Bangor, a university town, is one of the smallest cities in the United Kingdom. It is situated in a region of outstanding natural beauty where the Snowdonia Mountains reach the sea. The City sits on the edge of the Menai Strait (a narrow stretch of shallow tidal water roughly 14 miles long separating Bangor and the mainland from the Isle of Anglesey). The strait is bridged in two places - the main A5 road is carried over the strait by Thomas Telford's magnificent iron suspension bridge, opened in January 1826, and adjacent to this is Robert Stephenson's 1850 Britannia Tubular Bridge.
The city itself dates back to the founding of a cathedral by the Celtic saint Deiniol in the early 6th century AD. The name 'Bangor' comes from a Welsh word for a type of fenced-in enclosure, such as was originally on the site of the cathedral. The present cathedral is a somewhat more recent building and has been extensively modified throughout the centuries. While the cathedral is not the oldest, nor by any means the biggest, the bishopric of Bangor is one of the oldest in the United Kingdom.
Another claim to fame is that Bangor has the longest High Street in Wales. It is the region's main cultural and shopping centre, and the city centre has two modern shopping centres, plus a mix of national chain stores and smaller shops.
You can catch the latest cinema releases at the Apollo Plaza Cinema in the High Street, while the regional theatre, Theatr Gwynedd, shows a wide variety of films, plays, operas, dance performances and concerts.
As with any university town there is a wide selection of pubs and cafes and I am sure it is a great place for a night out.
Culturally, you are in the heart of "Fortress Gwynedd,” the last bastion of defence for the Welsh Language. The defence of the language is of supreme importance to many of the population and Welsh is naturally used as the first language. Statistically approximately 55 per cent of the population is Welsh speaking, but venture out of the city centre, and to the surrounding villages, and you will find that the Welsh language is spoken by the majority.
Bangor is fortunate to have its own Victorian Pier. Bangor Pier opened in 1896, and the old pier has stood firm - reaching out half way to the Isle of Anglesey (1500ft - 458m) - for over a hundred years. However, there have been serious threats to its existence.
Firstly, in 1914 from the SS Christiana, a coaster that broke free from its moorings and crashed into the pier. Again, in 1971 when the authorities closed the pier for safety reasons and considered its demolition. The local council, to their great credit, acted before it was too late, bought the Pier for a peppercorn price of 1 penny, and restored it to its former glory. It now makes a lovely venue for a stroll in the sunshine or as a vantage point for the many anglers.
Bangor Cathedral has been a place of worship and prayer for almost fifteen centuries. Indeed, it is the oldest cathedral foundation in Britain; founded circa 525AD on the site of a Celtic clas and dedicated to St Deiniol ca 546 AD. Deiniol was a man of noble birth and having been given land, probably by Maelgwn, King of Gwynedd, he enclosed it with a fence constructed by driving poles into the ground and weaving branches in between them. The native term for this type of fence was 'bangor'. Within this enclosure Deiniol built his church.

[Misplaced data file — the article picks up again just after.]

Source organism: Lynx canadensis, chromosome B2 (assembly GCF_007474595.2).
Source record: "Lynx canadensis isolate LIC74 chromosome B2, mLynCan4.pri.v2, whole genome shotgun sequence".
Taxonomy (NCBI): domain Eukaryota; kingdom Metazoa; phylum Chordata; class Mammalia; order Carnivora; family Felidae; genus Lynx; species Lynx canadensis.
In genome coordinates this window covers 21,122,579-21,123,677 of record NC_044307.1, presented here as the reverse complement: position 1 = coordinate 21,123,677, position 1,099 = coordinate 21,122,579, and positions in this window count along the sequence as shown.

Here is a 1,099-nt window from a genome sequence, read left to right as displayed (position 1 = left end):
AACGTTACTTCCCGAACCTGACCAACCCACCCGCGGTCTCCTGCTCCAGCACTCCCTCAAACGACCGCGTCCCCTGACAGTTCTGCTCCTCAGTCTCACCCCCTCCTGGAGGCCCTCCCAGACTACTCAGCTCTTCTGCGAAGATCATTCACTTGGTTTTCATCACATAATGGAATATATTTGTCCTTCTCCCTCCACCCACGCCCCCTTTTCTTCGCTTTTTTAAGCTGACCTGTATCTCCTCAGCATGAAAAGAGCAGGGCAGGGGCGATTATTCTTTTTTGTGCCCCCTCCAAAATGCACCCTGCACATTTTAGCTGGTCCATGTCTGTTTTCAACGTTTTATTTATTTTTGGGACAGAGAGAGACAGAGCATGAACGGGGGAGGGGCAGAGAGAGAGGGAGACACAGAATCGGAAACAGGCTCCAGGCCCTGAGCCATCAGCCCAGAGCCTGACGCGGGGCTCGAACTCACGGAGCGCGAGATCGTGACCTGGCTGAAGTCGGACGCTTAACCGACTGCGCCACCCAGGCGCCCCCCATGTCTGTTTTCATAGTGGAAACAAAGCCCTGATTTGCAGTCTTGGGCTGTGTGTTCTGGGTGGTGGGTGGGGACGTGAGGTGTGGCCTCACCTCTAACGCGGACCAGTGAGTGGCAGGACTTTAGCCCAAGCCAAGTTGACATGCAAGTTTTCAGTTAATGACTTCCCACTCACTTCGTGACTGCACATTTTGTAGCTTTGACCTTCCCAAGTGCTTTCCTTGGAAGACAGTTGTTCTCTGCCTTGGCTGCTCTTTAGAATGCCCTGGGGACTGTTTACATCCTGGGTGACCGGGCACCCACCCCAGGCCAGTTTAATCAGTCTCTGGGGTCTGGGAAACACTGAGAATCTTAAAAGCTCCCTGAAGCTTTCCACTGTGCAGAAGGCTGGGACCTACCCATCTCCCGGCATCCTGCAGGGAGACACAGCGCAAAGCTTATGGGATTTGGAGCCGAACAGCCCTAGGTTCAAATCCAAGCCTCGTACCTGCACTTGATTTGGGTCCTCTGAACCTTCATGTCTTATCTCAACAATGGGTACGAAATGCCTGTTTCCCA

There is no trace of the original church, which is not surprising considering it would probably have been no more than a hut of wattle and daub. The present church can be dated back to early 12th Century when the church had an eastern apse and probably an aisle-less nave. Today it may still be small by comparison with many other cathedrals in these islands, but its natural charm and simplicity make its own appeal. It may be old, but it is no anachronism; it has much that is historic, but it is no museum.
Gwynedd Museum and Art Gallery is found behind Bangor Cathedral in the centre of the City. Sometimes known as Bangor Museum, the museum is Gwynedd's only general museum. The museum displays examples of Welsh furniture, textiles, art, archaeology, social history items. Located in the former Canonry it is brimming with stories from Gwynedd and surrounding area. The Roman Segontium sword, the Welsh Not, model of Telford's suspension bridge, the King of Bardsey's crown are just a few of the treasures you can enjoy.
Walks, Cycle Trails and Other Activities
Bangor is bordered by the mountains of the Snowdonia National Park to the south and
the beautiful coastline of the Menai Strait to the north. This makes Bangor an ideal base for walkers, cyclists, and water sport enthusiasts. Indeed, I would go so far as to suggest that Bangor University owes much of its popularity to its proximity to this centre for outdoor activities and extreme sports.
There are many opportunities for cycling and mountain biking in the National Park, and climbers and hill walkers will be spoilt for choice. The extreme sports enthusiasts are well catered for with fast flowing rivers and tumbling waterfalls; and for those with the inclination there are plenty of mountaintops from which to jump off. Within the city, there are a number of town trails and the North Wales Coastal Path (soon to be the Wales Coastal Path) wends its way via the valley of the Afon Cegin.
Accommodation and Services
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